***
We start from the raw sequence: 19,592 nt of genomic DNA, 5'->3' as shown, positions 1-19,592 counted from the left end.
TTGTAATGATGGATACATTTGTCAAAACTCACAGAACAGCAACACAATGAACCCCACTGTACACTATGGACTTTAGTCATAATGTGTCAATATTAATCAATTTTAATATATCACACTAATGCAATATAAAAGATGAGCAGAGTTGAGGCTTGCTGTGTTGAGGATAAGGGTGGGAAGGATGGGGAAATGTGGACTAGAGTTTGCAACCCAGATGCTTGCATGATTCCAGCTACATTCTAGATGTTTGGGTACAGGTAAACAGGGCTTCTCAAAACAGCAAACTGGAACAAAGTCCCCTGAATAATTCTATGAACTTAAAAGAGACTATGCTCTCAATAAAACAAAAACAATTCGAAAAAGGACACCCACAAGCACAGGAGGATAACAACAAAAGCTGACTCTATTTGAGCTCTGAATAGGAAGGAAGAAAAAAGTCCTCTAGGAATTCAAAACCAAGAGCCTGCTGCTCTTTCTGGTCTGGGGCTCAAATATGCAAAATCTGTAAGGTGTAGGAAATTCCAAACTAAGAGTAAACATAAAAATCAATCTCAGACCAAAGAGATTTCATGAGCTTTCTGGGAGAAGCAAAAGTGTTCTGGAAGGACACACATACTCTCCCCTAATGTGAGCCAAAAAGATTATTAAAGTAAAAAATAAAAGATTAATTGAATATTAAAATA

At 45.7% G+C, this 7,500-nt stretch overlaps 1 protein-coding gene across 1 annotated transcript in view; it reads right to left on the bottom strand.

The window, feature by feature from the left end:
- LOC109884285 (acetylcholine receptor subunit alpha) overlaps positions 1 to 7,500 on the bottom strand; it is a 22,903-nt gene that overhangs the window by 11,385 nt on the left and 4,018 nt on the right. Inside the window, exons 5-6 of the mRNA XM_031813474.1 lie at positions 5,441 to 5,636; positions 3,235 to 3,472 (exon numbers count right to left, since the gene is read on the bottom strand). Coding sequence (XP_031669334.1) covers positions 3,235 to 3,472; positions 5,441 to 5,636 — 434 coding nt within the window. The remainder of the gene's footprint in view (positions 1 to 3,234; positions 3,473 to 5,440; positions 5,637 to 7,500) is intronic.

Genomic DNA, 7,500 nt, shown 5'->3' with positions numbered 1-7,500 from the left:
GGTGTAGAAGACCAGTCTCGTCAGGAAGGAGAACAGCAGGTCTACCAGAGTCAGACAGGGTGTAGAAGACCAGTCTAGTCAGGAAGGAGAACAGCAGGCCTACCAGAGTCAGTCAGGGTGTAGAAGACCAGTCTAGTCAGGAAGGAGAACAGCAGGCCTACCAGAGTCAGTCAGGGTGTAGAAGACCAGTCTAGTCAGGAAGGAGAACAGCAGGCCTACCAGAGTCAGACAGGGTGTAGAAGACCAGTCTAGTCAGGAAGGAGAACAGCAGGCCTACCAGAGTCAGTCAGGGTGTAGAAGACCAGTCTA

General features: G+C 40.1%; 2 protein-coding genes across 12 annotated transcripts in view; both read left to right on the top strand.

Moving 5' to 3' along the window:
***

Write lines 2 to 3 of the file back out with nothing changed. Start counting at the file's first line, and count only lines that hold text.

TTGTAATGATGGATACATTTGTCAAAACTCACAGAACAGCAACACAATGAACCCCACTGTACACTATGGACTTTAGTCATAATGTGTCAATATTAATCAATTTTAATATATCACACTAATGCAATATAAAAGATGAGCAGAGTTGAGGCTTGCTGTGTTGAGGATAAGGGTGGGAAGGATGGGGAAATGTGGACTAGAGTTTGCAACCCAGATGCTTGCATGATTCCAGCTACATTCTAGATGTTTGGGTACAGGTAAACAGGGCTTCTCAAAACAGCAAACTGGAACAAAGTCCCCTGAATAATTCTATGAACTTAAAAGAGACTATGCTCTCAATAAAACAAAAACAATTCGAAAAAGGACACCCACAAGCACAGGAGGATAACAACAAAAGCTGACTCTATTTGAGCTCTGAATAGGAAGGAAGAAAAAAGTCCTCTAGGAATTCAAAACCAAGAGCCTGCTGCTCTTTCTGGTCTGGGGCTCAAATATGCAAAATCTGTAAGGTGTAGGAAATTCCAAACTAAGAGTAAACATAAAAATCAATCTCAGACCAAAGAGATTTCATGAGCTTTCTGGGAGAAGCAAAAGTGTTCTGGAAGGACACACATACTCTCCCCTAATGTGAGCCAAAAAGATTATTAAAGTAAAAAATAAAAGATTAATTGAATATTAAAATA

At 45.7% G+C, this 7,500-nt stretch overlaps 1 protein-coding gene across 1 annotated transcript in view; it reads right to left on the bottom strand.